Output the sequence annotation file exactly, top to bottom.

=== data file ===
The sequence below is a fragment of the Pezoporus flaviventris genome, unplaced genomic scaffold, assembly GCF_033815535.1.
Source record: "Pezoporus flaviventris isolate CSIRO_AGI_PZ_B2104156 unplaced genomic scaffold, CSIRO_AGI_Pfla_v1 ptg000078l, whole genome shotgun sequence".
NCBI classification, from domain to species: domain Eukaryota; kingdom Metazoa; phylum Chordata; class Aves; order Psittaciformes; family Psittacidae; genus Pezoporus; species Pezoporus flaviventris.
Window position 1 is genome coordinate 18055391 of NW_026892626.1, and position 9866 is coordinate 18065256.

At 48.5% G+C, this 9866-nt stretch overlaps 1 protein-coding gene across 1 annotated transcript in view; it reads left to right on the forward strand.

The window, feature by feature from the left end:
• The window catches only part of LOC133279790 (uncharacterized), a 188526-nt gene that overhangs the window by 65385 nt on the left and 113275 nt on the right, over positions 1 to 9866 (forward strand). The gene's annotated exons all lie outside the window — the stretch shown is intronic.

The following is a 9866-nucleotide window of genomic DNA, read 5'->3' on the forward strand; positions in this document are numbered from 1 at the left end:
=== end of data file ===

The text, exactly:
The sequence below is a fragment of the Pezoporus flaviventris genome, unplaced genomic scaffold, assembly GCF_033815535.1.
Source record: "Pezoporus flaviventris isolate CSIRO_AGI_PZ_B2104156 unplaced genomic scaffold, CSIRO_AGI_Pfla_v1 ptg000078l, whole genome shotgun sequence".
NCBI classification, from domain to species: domain Eukaryota; kingdom Metazoa; phylum Chordata; class Aves; order Psittaciformes; family Psittacidae; genus Pezoporus; species Pezoporus flaviventris.
Window position 1 is genome coordinate 18055391 of NW_026892626.1, and position 9866 is coordinate 18065256.

At 48.5% G+C, this 9866-nt stretch overlaps 1 protein-coding gene across 1 annotated transcript in view; it reads left to right on the forward strand.

The window, feature by feature from the left end:
• The window catches only part of LOC133279790 (uncharacterized), a 188526-nt gene that overhangs the window by 65385 nt on the left and 113275 nt on the right, over positions 1 to 9866 (forward strand). The gene's annotated exons all lie outside the window — the stretch shown is intronic.

The following is a 9866-nucleotide window of genomic DNA, read 5'->3' on the forward strand; positions in this document are numbered from 1 at the left end: